At a recent staff meeting to launch a new phase of our school’s Strategy, a colleague put forth the idea: The only way to try something new, to innovate your practice, is to ask questions about your practice. He used the analogy of parents caring for their baby. If a baby is crying, you immediately ask, “What is wrong?” and follow a progression of steps to solve the problem. Often those questions are: “Is she hungry?” “Is she hurt?” “Is she sick?”. This is a crisis-mode approach to problem-solving. Find the problem that is causing the crisis and try to stop it. This is not where we want to be in our practice as teachers when we begin asking questions. My colleague then countered with a question many parents ask: “How can I instill a love of books in my child?” I would add, “How can I help my child to be a good person?” What great and universal questions. These questions come not from crisis or problem-solving, but rather a desire to reach a set goal; to do right by our children.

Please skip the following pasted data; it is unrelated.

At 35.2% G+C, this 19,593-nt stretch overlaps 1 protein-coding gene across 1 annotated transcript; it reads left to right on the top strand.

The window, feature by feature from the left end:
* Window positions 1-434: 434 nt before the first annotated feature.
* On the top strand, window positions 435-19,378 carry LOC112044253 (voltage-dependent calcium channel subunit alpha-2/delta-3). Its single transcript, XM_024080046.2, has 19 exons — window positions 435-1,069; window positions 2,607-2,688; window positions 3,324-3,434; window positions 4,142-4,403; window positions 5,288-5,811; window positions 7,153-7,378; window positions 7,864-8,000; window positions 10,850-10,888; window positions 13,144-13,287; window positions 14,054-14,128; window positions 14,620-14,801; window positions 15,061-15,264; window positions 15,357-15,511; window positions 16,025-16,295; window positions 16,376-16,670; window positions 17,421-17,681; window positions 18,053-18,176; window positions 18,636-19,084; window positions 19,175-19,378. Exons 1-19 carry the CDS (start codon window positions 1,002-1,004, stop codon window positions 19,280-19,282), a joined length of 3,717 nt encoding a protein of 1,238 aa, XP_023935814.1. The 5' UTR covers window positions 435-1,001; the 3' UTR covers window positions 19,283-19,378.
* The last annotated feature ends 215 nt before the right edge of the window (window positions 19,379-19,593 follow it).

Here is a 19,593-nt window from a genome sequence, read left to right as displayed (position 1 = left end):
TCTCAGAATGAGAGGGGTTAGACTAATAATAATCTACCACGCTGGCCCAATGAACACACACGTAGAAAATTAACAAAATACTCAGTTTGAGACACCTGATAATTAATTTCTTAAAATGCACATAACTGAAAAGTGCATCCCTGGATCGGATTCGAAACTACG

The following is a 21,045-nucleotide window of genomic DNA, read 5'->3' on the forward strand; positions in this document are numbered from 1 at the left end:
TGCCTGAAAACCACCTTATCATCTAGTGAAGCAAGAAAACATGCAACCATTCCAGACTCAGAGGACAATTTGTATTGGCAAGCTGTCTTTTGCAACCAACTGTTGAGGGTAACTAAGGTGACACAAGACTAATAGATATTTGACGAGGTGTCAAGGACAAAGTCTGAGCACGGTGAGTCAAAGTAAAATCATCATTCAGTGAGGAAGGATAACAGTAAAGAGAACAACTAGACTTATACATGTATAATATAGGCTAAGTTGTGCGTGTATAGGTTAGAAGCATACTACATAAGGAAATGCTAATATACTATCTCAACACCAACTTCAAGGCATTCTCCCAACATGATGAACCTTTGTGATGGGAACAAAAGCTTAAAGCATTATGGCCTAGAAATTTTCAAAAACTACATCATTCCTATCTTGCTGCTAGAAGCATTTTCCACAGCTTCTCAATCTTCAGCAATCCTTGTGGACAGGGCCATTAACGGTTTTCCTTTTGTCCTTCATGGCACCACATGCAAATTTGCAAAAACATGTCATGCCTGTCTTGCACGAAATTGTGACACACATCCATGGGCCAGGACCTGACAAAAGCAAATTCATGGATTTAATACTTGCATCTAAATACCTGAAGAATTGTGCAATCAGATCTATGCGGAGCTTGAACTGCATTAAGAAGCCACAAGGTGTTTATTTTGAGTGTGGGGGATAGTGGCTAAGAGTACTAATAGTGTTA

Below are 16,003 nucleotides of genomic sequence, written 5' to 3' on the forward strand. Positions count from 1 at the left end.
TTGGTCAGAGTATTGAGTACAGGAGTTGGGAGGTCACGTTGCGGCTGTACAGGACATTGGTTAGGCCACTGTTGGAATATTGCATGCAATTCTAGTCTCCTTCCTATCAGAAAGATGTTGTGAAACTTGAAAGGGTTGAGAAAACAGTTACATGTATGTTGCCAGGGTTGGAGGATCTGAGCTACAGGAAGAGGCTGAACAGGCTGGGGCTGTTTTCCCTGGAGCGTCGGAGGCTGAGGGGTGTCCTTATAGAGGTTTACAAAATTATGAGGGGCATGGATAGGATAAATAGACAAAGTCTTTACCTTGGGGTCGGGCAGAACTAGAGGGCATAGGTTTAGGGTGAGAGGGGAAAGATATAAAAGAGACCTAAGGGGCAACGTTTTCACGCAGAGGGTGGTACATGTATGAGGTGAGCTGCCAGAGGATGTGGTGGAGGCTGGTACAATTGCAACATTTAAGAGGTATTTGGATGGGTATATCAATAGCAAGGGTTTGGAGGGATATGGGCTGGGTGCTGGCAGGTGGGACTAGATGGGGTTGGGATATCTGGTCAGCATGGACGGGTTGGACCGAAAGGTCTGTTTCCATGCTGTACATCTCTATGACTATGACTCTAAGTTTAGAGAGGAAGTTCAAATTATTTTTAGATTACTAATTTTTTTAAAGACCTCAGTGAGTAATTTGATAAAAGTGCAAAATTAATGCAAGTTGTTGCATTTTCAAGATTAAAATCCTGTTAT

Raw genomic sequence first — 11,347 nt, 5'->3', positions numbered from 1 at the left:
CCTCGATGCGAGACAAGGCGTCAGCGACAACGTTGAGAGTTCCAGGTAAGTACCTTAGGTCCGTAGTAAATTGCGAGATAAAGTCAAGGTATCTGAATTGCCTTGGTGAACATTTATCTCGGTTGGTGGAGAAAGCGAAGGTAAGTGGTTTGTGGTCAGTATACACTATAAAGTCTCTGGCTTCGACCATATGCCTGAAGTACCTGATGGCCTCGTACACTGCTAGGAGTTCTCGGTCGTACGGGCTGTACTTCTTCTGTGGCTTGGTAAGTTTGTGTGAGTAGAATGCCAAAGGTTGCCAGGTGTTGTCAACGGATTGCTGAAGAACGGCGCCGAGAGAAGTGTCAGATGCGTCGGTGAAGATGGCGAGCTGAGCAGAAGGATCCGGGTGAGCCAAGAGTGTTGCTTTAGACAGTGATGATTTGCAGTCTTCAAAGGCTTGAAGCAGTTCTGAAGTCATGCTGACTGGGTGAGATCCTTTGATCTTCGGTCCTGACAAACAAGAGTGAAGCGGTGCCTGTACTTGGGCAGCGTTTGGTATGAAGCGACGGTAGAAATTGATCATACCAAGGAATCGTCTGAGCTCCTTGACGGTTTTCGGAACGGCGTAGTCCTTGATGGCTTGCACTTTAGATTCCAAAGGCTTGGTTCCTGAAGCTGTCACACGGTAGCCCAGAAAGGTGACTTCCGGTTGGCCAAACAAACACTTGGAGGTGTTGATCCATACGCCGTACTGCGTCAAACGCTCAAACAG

To relate this analogy back to my craft as a teacher, and in the spirit of innovation and growth, I put forth the questions I am asking right now:
How Might I …
…help my students to show and act on empathy for one another?
…make inquiry a stronger part of Reading Workshop?
…better integrate math into ongoing inquiries?
…move skills-based lessons (i.e. proper use of quotation marks) out of whole class mode and into a small group, or individual mode in a truly responsive “as needed” manner?
…raise the level of action my students take during and as a result of inquiries?
…incorporate mini-inquiries into our learning?
…give introverts more and varied opportunities to share their ideas?
I hope your week is a good one. Thank you for reading.